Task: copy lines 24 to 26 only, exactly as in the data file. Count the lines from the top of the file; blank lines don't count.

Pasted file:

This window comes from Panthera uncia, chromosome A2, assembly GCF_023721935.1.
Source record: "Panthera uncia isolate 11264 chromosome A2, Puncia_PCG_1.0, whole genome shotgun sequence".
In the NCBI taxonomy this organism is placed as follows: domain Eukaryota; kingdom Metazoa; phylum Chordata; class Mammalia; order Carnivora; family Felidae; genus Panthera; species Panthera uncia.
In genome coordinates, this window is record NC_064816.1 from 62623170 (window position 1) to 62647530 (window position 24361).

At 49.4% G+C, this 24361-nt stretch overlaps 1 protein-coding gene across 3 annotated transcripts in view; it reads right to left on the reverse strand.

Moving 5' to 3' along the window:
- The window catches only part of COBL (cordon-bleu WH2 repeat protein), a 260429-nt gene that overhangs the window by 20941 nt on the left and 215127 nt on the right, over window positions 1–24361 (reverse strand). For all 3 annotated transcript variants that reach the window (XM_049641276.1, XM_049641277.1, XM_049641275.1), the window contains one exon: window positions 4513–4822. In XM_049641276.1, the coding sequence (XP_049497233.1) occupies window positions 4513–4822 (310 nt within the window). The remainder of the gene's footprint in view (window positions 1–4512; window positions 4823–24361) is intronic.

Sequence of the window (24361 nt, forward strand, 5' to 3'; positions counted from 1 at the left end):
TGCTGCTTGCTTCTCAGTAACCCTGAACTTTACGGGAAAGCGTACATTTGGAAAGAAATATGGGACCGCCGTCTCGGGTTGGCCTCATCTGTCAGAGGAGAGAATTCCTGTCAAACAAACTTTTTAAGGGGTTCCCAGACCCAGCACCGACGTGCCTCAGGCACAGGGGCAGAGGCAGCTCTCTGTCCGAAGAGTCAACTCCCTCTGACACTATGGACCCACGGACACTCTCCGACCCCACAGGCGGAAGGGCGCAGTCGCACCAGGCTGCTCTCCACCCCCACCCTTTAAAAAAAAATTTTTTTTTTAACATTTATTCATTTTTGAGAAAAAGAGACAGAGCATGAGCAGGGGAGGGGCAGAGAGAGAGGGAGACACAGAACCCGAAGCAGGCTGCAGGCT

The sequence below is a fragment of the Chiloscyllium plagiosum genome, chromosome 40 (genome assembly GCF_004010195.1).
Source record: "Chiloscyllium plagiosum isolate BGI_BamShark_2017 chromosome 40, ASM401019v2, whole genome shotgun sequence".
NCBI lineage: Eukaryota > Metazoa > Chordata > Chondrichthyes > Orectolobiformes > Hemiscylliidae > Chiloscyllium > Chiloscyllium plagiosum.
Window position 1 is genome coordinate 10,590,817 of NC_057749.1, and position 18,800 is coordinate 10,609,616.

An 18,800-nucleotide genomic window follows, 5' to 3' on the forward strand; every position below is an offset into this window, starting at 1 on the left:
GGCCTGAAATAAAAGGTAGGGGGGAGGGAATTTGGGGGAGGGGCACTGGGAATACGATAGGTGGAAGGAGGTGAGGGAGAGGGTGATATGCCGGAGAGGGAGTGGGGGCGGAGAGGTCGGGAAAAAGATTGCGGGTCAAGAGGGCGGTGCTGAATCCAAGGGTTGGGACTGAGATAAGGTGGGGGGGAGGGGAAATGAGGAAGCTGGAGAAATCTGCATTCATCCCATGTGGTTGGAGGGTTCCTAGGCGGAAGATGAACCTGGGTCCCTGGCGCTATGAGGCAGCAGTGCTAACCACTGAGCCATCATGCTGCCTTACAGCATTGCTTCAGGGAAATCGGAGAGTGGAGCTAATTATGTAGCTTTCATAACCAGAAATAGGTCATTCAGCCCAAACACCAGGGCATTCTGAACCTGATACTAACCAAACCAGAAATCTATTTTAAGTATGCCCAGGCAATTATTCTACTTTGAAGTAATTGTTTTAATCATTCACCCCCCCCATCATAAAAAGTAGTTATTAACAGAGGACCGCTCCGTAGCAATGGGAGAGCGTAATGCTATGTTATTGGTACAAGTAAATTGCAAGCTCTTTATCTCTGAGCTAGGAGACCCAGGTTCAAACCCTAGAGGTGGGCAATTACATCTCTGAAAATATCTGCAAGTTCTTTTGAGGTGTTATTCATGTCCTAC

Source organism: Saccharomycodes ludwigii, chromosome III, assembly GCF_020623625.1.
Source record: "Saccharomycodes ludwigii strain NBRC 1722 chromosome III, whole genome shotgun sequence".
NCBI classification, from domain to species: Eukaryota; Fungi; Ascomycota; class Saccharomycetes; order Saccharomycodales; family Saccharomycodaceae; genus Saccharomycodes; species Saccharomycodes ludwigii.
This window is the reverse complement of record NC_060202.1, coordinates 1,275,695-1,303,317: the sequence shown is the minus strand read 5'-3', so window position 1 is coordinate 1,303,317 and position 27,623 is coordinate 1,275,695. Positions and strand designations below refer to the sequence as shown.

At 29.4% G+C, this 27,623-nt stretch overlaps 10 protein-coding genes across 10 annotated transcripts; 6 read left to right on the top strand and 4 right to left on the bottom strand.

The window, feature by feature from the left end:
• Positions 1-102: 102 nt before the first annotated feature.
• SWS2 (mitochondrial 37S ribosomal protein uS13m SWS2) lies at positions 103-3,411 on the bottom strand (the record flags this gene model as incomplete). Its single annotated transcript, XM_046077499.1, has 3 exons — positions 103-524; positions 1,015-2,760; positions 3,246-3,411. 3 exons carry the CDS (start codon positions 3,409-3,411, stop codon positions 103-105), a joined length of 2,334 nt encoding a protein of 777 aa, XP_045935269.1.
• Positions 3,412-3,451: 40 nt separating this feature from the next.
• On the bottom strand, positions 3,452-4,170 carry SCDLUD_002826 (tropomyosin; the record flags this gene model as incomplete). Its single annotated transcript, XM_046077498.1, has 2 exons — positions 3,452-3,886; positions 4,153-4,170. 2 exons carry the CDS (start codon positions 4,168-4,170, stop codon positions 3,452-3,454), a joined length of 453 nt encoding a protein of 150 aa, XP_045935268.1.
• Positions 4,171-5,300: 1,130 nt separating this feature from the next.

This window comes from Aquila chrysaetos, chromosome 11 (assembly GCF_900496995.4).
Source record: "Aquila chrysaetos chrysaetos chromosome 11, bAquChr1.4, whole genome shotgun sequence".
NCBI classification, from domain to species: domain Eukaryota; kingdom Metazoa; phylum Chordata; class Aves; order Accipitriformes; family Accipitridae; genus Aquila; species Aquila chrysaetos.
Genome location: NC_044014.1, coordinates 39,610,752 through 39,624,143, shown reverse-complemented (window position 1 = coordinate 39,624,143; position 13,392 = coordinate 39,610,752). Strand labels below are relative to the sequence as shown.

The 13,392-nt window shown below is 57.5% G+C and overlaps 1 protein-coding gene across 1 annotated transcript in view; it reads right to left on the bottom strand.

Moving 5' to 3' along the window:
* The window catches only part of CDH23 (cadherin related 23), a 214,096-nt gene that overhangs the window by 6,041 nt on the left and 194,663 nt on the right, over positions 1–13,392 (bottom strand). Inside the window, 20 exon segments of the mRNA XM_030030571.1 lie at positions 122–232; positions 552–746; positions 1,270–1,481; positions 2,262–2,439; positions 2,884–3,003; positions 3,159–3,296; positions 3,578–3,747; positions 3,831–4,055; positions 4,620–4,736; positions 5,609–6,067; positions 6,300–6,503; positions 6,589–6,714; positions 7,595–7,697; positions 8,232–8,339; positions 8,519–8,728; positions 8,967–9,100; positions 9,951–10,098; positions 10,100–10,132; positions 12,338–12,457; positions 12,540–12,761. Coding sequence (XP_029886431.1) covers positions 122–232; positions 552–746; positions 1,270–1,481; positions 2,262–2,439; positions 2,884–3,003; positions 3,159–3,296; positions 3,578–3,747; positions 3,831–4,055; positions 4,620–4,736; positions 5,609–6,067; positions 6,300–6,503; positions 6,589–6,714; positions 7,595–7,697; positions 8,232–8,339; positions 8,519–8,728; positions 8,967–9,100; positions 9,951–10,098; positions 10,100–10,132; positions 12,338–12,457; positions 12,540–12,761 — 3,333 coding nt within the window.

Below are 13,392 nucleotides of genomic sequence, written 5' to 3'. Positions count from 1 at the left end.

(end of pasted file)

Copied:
• Positions 3,412-3,451: 40 nt separating this feature from the next.
• On the bottom strand, positions 3,452-4,170 carry SCDLUD_002826 (tropomyosin; the record flags this gene model as incomplete). Its single annotated transcript, XM_046077498.1, has 2 exons — positions 3,452-3,886; positions 4,153-4,170. 2 exons carry the CDS (start codon positions 4,168-4,170, stop codon positions 3,452-3,454), a joined length of 453 nt encoding a protein of 150 aa, XP_045935268.1.
• Positions 4,171-5,300: 1,130 nt separating this feature from the next.